Fall is my absolute favorite time of year and that’s mostly because October is hands down the best month. The weather gets nice and cool, the leaves change colors, and there are all sorts of spooky activities to enjoy!
In the spirit of the season, here are the interesting origins behind 10 monsters, ghosts, and spooky things.
What’s Halloween without jack-o’-lanterns? The answer: no fun at all. The ubiquitous decoration is named after an Irish myth wherein a character called Stingy Jack is doomed to walk the Earth, unable to get into Heaven or Hell, because he tricked the Devil.
Jack used a lantern made out of a carved-up turnip to light his endless wandering way. Irish immigrants changed the candle holder to a pumpkin after they made their way to their new country, America.
This German word means “noisy spirit.” The first claim of a poltergeist may date all the way back to 94 A.D. to Jewish historian Flavius Josephus when he reported on an exorcism. The “unclean spirit” turned over a bowl of water after being exorcised from the unfortunate individual.
3. Friday the 13th
There’s actually a word that describes a fear of the number 13: triskaidekaphobia. Some believe that the superstition around Friday the 13th stems from the Last Supper because 12 disciples joined Jesus and he was crucified on a Friday. Others argue that the fear of the date comes from the early 20th-century when author Thomas Lawson wrote a book called Friday the Thirteenth.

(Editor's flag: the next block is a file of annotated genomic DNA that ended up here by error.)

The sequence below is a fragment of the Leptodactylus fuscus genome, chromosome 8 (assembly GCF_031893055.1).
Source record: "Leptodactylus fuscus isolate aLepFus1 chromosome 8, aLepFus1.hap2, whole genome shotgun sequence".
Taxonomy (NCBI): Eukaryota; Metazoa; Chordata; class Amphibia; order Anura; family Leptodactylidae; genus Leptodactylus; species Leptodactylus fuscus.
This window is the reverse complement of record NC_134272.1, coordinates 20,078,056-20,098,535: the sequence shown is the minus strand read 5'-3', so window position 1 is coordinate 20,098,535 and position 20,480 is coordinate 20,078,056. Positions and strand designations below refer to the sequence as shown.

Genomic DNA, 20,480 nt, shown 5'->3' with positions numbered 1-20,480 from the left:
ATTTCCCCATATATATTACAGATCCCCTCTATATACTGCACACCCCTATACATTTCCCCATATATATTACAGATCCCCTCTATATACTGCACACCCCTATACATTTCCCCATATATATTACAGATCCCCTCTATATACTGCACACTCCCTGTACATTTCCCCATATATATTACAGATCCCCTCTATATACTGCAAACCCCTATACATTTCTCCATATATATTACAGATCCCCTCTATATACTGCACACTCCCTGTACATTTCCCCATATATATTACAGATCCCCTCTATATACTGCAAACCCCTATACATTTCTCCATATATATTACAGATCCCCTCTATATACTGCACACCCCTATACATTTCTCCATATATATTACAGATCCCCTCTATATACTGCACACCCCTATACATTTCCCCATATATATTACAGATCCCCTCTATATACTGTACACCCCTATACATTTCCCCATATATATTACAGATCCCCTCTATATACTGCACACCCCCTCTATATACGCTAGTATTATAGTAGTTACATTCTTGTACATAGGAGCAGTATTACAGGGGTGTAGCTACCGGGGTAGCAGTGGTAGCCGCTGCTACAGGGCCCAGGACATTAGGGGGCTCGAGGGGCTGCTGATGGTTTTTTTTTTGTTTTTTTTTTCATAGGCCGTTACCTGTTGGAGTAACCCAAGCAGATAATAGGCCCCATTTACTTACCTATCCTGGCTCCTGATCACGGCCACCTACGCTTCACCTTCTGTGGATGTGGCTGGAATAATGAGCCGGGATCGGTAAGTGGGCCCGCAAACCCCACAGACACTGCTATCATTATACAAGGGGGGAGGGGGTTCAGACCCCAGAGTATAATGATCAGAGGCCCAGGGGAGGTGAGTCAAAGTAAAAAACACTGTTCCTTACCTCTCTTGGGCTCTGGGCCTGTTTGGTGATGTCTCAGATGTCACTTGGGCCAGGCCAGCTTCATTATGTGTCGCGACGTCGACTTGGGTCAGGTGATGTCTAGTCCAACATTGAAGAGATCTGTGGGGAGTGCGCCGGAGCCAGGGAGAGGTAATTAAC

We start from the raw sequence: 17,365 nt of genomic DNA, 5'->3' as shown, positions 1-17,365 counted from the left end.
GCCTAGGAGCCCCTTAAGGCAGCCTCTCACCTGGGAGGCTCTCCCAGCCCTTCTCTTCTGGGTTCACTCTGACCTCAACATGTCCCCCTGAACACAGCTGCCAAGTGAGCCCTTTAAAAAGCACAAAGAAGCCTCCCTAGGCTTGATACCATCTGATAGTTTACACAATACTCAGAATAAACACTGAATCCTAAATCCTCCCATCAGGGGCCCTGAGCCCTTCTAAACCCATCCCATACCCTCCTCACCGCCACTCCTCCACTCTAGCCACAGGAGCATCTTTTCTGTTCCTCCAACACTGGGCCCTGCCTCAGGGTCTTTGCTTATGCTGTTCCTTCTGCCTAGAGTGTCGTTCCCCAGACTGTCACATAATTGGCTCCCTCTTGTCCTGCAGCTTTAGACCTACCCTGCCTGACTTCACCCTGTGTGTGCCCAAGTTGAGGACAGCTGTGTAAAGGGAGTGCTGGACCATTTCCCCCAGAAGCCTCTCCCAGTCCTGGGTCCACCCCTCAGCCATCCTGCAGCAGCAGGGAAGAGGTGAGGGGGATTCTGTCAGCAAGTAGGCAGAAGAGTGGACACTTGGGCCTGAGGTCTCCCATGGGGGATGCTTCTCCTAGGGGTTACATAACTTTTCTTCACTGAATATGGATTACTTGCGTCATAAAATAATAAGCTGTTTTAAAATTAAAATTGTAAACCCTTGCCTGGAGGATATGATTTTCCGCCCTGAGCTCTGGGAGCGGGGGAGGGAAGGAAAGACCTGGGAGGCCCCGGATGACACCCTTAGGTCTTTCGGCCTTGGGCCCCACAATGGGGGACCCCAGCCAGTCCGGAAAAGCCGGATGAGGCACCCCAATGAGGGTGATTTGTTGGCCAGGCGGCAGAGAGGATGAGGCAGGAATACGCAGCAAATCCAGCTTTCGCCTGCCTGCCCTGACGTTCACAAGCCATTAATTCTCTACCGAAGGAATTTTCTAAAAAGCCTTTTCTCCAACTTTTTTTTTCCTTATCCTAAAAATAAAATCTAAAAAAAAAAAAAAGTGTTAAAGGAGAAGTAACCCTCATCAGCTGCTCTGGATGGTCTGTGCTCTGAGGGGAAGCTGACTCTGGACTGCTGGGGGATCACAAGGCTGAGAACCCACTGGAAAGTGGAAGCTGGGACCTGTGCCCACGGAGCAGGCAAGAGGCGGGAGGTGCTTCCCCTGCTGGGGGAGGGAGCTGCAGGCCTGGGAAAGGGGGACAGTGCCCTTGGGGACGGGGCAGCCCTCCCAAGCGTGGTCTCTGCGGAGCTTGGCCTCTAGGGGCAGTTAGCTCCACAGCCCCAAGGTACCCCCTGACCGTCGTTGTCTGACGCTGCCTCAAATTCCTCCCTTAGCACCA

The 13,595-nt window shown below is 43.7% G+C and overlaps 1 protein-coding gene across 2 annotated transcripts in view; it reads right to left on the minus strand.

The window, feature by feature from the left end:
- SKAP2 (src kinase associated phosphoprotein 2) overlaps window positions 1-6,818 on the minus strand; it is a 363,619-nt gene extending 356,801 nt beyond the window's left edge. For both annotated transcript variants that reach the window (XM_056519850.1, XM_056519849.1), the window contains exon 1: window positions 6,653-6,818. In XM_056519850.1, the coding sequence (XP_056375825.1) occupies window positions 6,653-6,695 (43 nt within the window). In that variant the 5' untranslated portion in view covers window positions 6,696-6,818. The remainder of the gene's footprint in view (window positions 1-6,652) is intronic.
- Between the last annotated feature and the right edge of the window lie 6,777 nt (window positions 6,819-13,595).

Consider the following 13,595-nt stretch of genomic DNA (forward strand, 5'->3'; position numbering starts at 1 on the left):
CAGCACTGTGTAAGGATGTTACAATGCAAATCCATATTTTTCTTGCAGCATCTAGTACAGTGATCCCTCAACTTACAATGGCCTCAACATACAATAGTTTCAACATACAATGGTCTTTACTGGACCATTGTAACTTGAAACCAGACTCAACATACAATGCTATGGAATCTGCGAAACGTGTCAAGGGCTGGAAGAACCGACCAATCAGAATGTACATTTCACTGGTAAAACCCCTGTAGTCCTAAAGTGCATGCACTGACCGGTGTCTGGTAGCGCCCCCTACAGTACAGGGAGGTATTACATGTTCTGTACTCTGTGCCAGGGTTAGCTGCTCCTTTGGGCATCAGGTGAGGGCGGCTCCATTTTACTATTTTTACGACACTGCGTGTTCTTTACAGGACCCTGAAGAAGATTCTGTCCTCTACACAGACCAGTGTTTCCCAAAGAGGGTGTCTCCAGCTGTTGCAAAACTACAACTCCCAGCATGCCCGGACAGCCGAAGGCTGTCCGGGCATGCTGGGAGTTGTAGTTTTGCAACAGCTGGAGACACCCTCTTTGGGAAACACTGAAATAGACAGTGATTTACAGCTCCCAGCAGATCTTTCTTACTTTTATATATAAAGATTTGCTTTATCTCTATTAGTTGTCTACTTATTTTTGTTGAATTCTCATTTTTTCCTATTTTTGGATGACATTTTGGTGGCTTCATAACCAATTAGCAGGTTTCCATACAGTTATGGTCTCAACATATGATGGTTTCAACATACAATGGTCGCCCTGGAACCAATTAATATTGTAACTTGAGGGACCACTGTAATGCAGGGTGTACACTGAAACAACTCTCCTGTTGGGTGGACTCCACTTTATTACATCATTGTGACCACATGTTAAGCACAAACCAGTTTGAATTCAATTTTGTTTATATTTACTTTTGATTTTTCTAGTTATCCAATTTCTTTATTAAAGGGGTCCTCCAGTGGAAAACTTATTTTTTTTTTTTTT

Vampires saturate our pop culture landscape, from books to movies to TV to comic books. These creatures became part of the popular lexicon through books such as The Vampyre John Polidori by in 1819 and Bram Stoker’s Dracula in 1897.
5. The Kraken
Bet you’ve never thought about the origins of this word, have you? The word is found in a book from 1738 called Scotch Presbyterian Eloquence Display’d by author Gilbert Crokatt and described as “a word that’s used in the north of Scotland to frighten crying children.” Boo!
7. Crystal balls
Crystal balls may have been described as early as the 1st century by Pliny the Elder in his Natural History. The Roman author describes magic performed with all kinds of tools, including water and balls. Pliny also discussed “scrying”, a procedure that Druids used to gain insight by staring into water, crystals, and mirrors.
Another Irish creation (they are clever, aren’t they?) also known as a “fairy woman”, banshees foretell the death of a family by wailing and screaming…like a banshee. Get it?
9. Bloody Mary
How many times did you turn off the lights and chant “Bloody Mary” into a mirror with your friends on a dark, scary night? This ritual may be named after Queen Mary I, who put many Protestants to death and thus earned the nickname “Bloody Mary.” Try it again this Halloween and see if she shows up!
10. Trick or treating
Trick or treating began in the Middle Ages in Europe when children and poor adults would dress up in costumes (then called “guising”) and beg for food in exchange for songs and prayers.
Guising morphed into trick or treating in North America, and the first recorded instance of the term is from Alberta, Canada in 1927.